Why you might be paying your credit card bills all wrong

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Why you might be paying your credit card bills all wrong
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As those holiday bills come due, you may be using the early days of the new year to take a fresh look at your finances. And that’s a good thing because starting the year off deep in debt is not the way you want your 2018 to go. With credit card debt on the rise in the United States, it’s a good time to come up with a game plan to attack your bills.

Here’s how you could be paying off your credit cards all wrong

If you take the time to look at your credit card statements, especially paper ones, you’ll see a box. That’s where you’ll find your annual percentage rate (APR) and interest charge. Those figures will clearly tell you what the bank is charging you for outstanding debt. Now, the best case scenario is to avoid interest charges altogether by paying off your card in full every month, but if that’s not possible here’s how to avoid one of the worst credit card mistakes people make.

Money expert Clark Howard says that most people, if they have, say, three credit cards, will just pay more toward one of them almost haphazardly. But if you take a look at the interest rates for each card, you can see where the lion’s share of your money should be going.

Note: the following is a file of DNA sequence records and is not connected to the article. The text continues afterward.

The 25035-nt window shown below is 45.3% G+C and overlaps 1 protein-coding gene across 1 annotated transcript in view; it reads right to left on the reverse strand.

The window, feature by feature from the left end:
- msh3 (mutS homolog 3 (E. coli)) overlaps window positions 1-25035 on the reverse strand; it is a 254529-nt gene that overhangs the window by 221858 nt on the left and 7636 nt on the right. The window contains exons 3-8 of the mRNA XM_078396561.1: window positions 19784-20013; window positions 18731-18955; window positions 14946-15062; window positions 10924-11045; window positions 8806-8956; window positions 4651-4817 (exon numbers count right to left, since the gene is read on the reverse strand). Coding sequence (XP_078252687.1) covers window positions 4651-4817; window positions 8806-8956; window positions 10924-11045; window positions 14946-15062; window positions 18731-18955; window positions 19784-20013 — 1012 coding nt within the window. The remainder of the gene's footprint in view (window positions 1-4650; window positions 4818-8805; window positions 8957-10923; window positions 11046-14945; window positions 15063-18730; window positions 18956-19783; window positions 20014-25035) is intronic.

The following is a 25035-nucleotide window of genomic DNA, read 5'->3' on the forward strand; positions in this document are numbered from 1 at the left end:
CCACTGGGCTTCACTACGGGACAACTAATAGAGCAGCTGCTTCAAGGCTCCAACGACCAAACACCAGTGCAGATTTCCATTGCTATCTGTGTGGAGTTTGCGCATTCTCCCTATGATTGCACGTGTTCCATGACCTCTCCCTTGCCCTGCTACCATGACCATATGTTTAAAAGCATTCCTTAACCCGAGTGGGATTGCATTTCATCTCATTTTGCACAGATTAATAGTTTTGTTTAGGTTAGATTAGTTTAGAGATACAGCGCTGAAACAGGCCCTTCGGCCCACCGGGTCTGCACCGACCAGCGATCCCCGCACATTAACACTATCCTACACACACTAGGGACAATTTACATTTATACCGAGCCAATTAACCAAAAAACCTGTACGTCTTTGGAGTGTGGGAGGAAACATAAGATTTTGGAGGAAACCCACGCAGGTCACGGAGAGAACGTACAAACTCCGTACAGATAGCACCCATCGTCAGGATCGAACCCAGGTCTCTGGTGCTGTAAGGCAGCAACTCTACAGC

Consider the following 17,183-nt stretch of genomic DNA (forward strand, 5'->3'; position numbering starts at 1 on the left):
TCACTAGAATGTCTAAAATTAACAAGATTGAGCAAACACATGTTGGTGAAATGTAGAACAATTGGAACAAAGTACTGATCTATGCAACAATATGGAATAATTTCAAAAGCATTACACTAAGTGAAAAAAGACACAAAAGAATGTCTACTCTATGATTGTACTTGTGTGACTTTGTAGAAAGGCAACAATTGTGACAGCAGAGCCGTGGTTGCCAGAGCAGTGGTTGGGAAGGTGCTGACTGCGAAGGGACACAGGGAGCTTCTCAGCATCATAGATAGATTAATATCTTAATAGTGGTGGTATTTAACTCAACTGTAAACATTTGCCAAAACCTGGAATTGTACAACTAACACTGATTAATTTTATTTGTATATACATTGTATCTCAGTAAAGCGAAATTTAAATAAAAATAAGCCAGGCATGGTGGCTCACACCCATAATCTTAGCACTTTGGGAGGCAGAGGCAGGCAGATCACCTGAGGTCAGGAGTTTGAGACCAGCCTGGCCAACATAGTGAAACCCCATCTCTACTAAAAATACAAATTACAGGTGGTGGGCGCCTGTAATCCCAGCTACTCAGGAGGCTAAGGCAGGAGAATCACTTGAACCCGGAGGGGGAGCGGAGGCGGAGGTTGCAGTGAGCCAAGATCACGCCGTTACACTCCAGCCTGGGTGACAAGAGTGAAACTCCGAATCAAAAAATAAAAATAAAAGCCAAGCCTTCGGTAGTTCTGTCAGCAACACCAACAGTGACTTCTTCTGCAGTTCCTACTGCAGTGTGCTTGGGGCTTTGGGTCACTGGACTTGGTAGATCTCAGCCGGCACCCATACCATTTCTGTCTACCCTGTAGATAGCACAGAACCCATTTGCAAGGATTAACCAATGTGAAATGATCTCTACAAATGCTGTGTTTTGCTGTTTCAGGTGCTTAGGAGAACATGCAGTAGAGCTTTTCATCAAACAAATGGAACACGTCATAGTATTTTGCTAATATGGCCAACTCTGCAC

As an example, say you have a credit card with a $5,000 balance and an interest rate of 21%. You also have a card with a $7,100 balance, but its interest rate is just 7%. Which one should  you pay down first?
“If one is 7% and one is 21%, then the 21% is the one you should be paying,” Clark says. The reason is that you’re paying way more in monthly fees for the one with the higher interest rate, rather than the one with the biggest balance but smaller APR. Paying off the card with the higher rate will actually allow you to keep more of your money over the long term.
What we just described is a process called “laddering,” and it’s discussed in detail in Clark’s Guide to paying off credit card debt.  “Pay more money toward that credit card and slightly less toward the other cards, until the card with highest-interest debt has a zero balance. Then you move onto the next card, and so on and so on,” he writes.
If you apply this strategy to your debt, you’ll not only be using your money wisely, but you’ll end up saving some as well.
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Craig Johnson is a conscious money-saver who stills read paperback books and listens to vinyl. He likes to write about how technology is making things easier and more affordable — but also sometimes more dangerous — for the modern consumer.
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